more » ... modeling these macromolecular structures based on cryo-EM derived data. During de novo modeling a mapping between detected secondary structures and the underlying amino acid sequence must be identified. DP-TOSS (Dynamic Programming for determining the Topology Of Secondary Structures) is one tool that attempts to automate the creation of this mapping. By treating the correspondence between the detected structures and the structures predicted from sequence data as a constraint graph problem DP-TOSS achieved good accuracy in its original iteration. In this paper, we propose modifications to the scoring methodology of DP-TOSS to improve its accuracy. Three scoring schemes were applied to DP-TOSS and tested: (i) a skeleton-based scoring function; (ii) a geometry-based analytical function; and (iii) a multi-well potential energy-based function. A test of 25 proteins shows that a combination of these schemes can improve the performance of DP-TOSS to solve the topology determination problem for macromolecule proteins. Molecules 2018, 23, 28 2 of 17 extremely problematic when examining larger macromolecular machines and certain types of proteins, for example, viral capsids, ribosomes, and membrane bound proteins. A relatively newer method, cryo-EM has proved to be a powerful biophysical technique that is capable of imaging macromolecules in an environment much more similar to their native environment than either X-ray crystallography or NMR can accommodate. In cryo-EM the sample is frozen into a medium and imaged, thus alleviating the need for very pure samples or forced crystallization of the sample. Since less manipulation is required before the molecule is imaged, more of the native structure information is preserved. That is, it does not suffer from the crystallization problem and suffers less loss of native conformal information resulting from dehydration or the removal of membrane support. Cryo-EM is also capable of imaging much larger structures than have traditionally been imaged using X-ray crystallography or NMR. Therefore, it is useful in determining the structure of exactly the sort of molecules that are most difficult to image using conventional methods. These difficult to image molecules are important to medicine and therapeutic treatment of disease. For example, membrane bound proteins account for nearly 50% of contemporary drug targets. Because of its ability to image these large or membrane supported molecules in relatively impure sample and an environment similar to the in vivo environment, cryo-EM is expected to be the main workhorse in the capture of structural information about the molecular interactions between large complexes within cells [1, 2] . For all its promise and potential power, cryo-EM exhibits some drawbacks of its own. It produces volumetric images (we refer to them as volumes in this paper) of the target molecule, generally at sub/nanometer (>5 Å) resolution. Because of the relatively low resolution and volumetric nature of the data, it is challenging to determine atomic scale structural information from cryo-EM volumes. Also, the number of prospective cryo-EM volume on the sub/nanometer scale is rapidly increasing due to the improvement in detectors and other imaging technology. Because of the relative difficulty of analysis of each volume and the need to increase the throughput of analyzed volumes, it is critically important that robust, high performance computational methods be developed to locate atomic scale structures. The development of powerful and automatic computational methods would greatly advance the role of cryo-EM as a complement to traditional diffraction methods. Computational methods used to model the 3D structure of this class of biological macromolecules (henceforth just called proteins for brevity) can be divided into three main classes: ab initio, comparative, and de novo modeling techniques. In the case in which a target protein is expected to adopt a structure similar to that of a known protein structure comparative modeling can be used [3] [4] [5] . The existence and identification of a suitable template protein is crucial for this modeling method and finding such a model can be challenging or impossible for some type of proteins, especially membrane bound proteins. If no model can be found, ab initio or de novo modeling can be used. The ab initio approach attempts to predict the 3D structure of the protein based on its residue sequence. Most ab initio methods combine knowledge-based and physics-based methods to generate the model. The knowledge-based methods allow the prediction of the location of protein secondary structures within the sequence while the physics-based methods are used to determine the potential energy of the proposed model, both are combined to guide the modeling process [6] [7] [8] . Models are generally scored based on their potential energy, if the potential energy is too high it indicates that the proposed model would be unstable, and that model receives a low score. Due to the complexity of the problem and the vast size of the search space, which increases rapidly as a function of sequence length, ab initio methods are restricted by computational capabilities to relatively small protein molecules. A third approach, de novo, uses the volumes produced by cryo-EM to model the structure of the protein. Because cryo-EM produces volume files, quantity of the data to be analyzed can be very large. The huge size of the volumes, structural details that require examination and the computational costs of analysis are challenges that must be overcome to use this method effectively. The resolution of the volumes produced by cryo-EM ranges from near-atomic (<5 Å), sub-nanometer (5 Å to 10 Å) to nanometer (>10 Å). At near-atomic resolution, the structure of the molecule can be constructed from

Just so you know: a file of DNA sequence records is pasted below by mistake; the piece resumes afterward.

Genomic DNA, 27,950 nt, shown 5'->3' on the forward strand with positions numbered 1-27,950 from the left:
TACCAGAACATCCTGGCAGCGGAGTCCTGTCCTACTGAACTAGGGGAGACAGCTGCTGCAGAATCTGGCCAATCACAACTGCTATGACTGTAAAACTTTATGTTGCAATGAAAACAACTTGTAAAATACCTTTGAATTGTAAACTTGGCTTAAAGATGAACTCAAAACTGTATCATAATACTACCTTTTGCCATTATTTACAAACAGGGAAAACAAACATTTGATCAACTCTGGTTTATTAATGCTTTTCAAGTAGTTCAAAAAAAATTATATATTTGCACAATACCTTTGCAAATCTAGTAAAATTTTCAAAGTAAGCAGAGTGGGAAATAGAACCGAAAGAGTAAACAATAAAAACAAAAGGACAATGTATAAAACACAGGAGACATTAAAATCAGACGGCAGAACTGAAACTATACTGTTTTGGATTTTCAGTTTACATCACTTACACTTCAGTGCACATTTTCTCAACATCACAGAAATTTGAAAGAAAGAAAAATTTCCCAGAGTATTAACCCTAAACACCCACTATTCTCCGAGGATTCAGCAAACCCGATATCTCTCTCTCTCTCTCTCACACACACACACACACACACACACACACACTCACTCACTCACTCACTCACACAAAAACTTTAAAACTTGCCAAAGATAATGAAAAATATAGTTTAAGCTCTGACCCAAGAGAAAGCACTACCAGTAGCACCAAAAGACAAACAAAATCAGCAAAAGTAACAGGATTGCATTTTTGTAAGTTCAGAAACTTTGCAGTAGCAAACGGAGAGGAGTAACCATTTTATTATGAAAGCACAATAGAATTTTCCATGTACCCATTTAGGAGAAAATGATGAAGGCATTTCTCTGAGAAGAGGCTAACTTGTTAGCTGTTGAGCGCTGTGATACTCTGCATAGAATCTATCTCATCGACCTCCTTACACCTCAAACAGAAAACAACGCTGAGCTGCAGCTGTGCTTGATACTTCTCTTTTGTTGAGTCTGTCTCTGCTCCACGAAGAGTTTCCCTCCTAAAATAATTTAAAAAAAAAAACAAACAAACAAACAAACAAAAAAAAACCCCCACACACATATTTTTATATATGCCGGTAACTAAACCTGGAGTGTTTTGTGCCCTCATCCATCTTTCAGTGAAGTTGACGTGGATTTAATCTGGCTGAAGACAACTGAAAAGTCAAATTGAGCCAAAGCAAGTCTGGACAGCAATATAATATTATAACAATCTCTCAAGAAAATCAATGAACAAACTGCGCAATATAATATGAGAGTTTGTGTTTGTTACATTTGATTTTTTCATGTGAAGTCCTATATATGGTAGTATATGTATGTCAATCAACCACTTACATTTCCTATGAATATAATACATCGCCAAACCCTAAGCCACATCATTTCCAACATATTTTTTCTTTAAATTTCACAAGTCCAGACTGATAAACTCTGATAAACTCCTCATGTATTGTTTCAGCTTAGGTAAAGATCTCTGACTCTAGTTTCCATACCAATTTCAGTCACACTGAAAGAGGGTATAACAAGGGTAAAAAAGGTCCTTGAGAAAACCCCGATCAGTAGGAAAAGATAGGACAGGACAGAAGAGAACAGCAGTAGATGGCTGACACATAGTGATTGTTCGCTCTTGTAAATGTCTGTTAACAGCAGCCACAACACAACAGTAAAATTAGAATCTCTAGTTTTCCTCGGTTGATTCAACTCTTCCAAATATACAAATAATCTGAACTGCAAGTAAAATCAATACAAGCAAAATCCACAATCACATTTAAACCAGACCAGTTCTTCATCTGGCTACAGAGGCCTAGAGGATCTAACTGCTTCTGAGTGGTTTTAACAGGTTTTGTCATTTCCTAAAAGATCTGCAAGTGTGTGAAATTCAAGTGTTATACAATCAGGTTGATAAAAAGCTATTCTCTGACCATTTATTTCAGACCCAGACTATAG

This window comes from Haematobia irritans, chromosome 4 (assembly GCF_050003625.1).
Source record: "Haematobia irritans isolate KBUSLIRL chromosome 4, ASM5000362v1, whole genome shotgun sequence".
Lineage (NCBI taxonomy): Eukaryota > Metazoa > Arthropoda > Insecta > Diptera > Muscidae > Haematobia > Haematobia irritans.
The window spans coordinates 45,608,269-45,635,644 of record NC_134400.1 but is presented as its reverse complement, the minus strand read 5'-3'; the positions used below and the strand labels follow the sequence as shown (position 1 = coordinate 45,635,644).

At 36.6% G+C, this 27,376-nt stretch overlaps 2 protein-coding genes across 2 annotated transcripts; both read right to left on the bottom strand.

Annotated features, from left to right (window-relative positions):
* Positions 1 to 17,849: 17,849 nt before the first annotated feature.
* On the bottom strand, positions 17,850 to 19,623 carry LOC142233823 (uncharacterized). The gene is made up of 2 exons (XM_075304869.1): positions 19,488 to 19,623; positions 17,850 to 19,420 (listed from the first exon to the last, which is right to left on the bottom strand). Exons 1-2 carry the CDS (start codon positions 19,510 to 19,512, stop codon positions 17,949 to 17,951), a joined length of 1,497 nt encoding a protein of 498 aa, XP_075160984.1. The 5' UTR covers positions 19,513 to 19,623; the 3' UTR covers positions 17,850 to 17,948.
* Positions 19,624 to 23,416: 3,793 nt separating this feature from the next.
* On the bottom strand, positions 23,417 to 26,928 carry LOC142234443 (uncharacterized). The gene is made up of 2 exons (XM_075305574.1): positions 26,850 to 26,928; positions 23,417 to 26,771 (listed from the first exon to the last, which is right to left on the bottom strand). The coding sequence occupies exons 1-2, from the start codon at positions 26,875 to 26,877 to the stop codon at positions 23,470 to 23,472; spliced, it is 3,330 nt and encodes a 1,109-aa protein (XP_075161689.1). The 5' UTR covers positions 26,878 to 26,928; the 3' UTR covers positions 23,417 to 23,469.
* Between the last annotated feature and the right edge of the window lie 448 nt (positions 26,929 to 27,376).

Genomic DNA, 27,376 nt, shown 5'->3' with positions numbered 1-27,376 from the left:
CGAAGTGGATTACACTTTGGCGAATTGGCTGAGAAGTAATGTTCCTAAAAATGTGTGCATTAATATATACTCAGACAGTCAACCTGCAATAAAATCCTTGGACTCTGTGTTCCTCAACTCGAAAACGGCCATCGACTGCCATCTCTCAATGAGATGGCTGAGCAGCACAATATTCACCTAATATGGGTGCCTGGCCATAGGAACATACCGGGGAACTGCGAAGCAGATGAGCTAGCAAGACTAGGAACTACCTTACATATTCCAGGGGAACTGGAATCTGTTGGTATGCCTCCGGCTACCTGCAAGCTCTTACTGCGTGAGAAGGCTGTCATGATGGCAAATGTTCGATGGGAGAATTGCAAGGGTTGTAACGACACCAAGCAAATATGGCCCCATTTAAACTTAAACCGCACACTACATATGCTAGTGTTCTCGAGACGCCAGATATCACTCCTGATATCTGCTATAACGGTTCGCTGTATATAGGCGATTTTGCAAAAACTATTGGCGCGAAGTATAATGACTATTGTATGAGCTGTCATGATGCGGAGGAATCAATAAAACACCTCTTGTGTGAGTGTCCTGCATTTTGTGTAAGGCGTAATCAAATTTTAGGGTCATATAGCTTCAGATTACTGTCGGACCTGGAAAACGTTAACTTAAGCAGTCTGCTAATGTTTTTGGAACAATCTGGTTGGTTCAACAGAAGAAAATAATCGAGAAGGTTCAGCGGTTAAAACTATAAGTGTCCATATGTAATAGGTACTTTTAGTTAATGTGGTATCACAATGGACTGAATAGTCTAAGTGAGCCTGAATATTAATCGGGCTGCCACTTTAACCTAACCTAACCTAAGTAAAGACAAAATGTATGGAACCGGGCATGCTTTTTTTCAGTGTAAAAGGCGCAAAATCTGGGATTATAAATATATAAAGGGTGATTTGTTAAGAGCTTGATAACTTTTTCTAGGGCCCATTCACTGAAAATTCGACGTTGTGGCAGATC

doi:10.3390/molecules23020028 pmid:29360779 fatcat:da7oaep7mvgovmcrk75ps26p4a